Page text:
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Supplementary budget passed in the Bundestag

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The Bundestag has passed the controversial supplementary budget. This means that unused loans amounting to 60 billion euros are being put on the back burner – the money is to flow into climate protection and digitization.

By Mario Kubina, ARD Capital Studio

For almost an hour and a half, the MPs discussed the supplementary budget this afternoon. A debate that very quickly becomes very fundamental. The question around which everything revolves: Are the figures compatible with the debt brake in the Basic Law – despite the planned billions in loans?

Of course – say the government factions. The reason: Corona and the consequences for the economy and public finances.

FDP: Overcoming the corona crisis

Christoph Meyer from the FDP parliamentary group says: “The last two years have been particularly characterized by uncertainties. Many investments have not been made. A lot has been left undone. And we still have an exceptional budgetary situation.”

From his point of view, the traffic light coalition with the supplementary budget is making a contribution to the country being able to overcome the corona crisis.

SPD: Get jobs

SPD MP Dennis Rohde sees it very similarly: “We want to leave this pandemic behind for good. We want the jobs that we are currently saving to be preserved, that they are sustainable. We want to prevent a long Covid for the German economy. “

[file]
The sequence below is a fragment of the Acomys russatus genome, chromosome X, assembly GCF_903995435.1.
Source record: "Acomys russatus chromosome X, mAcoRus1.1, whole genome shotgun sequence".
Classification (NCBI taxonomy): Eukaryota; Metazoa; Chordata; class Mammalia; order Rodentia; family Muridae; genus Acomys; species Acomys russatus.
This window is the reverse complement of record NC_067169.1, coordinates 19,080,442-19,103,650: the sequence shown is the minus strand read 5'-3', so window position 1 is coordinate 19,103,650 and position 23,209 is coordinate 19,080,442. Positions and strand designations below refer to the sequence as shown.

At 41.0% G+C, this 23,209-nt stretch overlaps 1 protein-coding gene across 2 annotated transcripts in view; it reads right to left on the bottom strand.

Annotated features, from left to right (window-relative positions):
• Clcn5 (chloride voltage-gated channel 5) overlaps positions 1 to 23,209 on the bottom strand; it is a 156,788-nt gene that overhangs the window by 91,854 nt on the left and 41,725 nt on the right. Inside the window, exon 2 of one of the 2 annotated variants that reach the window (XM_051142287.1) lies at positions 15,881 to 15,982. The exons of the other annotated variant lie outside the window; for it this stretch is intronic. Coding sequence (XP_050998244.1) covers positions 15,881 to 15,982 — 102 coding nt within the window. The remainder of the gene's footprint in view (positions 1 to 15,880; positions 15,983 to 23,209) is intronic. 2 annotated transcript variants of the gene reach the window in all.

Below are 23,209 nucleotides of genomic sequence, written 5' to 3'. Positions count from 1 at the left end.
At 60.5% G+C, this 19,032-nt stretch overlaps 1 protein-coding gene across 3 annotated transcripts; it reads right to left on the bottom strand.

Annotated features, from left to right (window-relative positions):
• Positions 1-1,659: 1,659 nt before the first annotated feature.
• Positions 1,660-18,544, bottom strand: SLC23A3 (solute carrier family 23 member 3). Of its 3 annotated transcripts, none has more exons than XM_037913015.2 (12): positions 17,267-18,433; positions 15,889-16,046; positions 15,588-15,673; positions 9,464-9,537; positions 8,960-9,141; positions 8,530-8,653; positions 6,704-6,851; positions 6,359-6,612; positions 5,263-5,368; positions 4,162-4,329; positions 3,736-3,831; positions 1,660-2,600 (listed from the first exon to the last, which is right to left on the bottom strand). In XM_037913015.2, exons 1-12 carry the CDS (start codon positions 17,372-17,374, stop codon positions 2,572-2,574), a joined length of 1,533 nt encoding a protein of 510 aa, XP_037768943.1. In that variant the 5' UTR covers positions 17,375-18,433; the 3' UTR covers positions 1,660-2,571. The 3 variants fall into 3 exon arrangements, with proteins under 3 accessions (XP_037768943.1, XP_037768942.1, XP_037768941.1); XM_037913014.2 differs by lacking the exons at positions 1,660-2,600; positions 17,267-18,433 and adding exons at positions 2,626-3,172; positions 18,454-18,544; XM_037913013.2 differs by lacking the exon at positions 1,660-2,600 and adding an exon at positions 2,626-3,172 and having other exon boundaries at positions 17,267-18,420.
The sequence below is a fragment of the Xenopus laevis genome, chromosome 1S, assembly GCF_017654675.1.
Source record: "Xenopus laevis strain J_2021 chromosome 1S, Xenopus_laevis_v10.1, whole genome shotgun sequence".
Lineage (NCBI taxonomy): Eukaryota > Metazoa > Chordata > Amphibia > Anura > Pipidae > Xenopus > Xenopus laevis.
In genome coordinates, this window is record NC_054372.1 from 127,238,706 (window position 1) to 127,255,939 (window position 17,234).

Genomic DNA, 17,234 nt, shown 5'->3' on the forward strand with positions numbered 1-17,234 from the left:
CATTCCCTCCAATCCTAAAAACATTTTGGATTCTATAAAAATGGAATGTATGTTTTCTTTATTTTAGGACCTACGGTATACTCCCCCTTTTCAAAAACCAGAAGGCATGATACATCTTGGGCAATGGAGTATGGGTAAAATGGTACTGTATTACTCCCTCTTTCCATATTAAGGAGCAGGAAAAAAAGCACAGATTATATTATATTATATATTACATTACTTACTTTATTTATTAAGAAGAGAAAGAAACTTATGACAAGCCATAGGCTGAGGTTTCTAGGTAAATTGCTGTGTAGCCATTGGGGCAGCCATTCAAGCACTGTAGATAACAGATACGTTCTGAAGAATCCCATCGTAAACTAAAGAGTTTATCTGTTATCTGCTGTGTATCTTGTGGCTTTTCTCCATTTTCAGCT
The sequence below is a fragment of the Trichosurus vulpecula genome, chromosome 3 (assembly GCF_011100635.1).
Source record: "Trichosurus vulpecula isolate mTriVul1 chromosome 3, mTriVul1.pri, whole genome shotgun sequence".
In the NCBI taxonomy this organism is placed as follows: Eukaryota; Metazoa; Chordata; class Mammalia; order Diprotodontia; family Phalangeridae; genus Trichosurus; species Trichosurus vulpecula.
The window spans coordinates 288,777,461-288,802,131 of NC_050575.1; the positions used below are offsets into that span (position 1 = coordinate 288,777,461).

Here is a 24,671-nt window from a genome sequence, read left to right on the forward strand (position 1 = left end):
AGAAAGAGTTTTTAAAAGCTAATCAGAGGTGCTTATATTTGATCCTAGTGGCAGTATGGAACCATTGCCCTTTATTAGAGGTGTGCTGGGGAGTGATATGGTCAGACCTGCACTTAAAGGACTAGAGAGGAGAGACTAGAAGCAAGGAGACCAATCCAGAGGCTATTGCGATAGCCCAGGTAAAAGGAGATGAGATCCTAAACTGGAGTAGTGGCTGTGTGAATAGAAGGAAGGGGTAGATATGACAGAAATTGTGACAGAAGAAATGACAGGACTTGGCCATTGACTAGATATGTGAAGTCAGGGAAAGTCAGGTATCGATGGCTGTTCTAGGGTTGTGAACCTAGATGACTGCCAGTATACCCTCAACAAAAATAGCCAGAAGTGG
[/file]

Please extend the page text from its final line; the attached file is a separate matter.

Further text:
What exactly is planned? It is about credit authorizations for the past year, with which the federal government cushioned the economic consequences of the corona crisis. Of this, 60 billion euros were not called up – and they are now to be put into the federal climate fund via the supplementary budget.

Union considers this unconstitutional

An approach that the Union considers unconstitutional. Group Vice Mathias Middelberg does not believe that the coalition’s commitment to the debt brake is meant seriously. “You say that from 2023 we want to formally comply with the debt brake again. Until then, however, use the supplementary budget for 2021 and probably also the budget for this year to load your pockets full of money.”

The problem from his point of view: The traffic light wants to put the money into climate protection – and in the eyes of the Union that has nothing to do with combating the consequences of Corona. But that is the sticking point: only if the 60 billion euros on pump credibly apply to fighting the pandemic is the procedure compatible with the Basic Law. Because only then can the debt brake be interpreted much more loosely than in normal times.

CDU and CSU stick to it: The Federal Constitutional Court should review the supplementary budget. The Union initiated a corresponding lawsuit today.

Criticism also from AfD and left

And the AfD also believes that the budget is unconstitutional, as MP Wolfgang Wiehle makes clear: “Today we are talking about what is probably the most absurd supplementary budget in the history of this republic.”

Criticism also comes from the left – but not out of concern for the debt brake. Janine Wissler says: “We think it’s basically right to provide funds for climate protection and the energy transition. But 60 billion euros – that’s a fraction of what is needed to make transport, industry and society climate-neutral and socially just.”

Wissler demands: get rid of the debt brake and bring in a wealth levy for the rich. She gets applause for it, but only from her own faction.

Bundestag votes on supplementary budget

Mario Kubina, ARD Berlin, January 27, 2022 7:51 p.m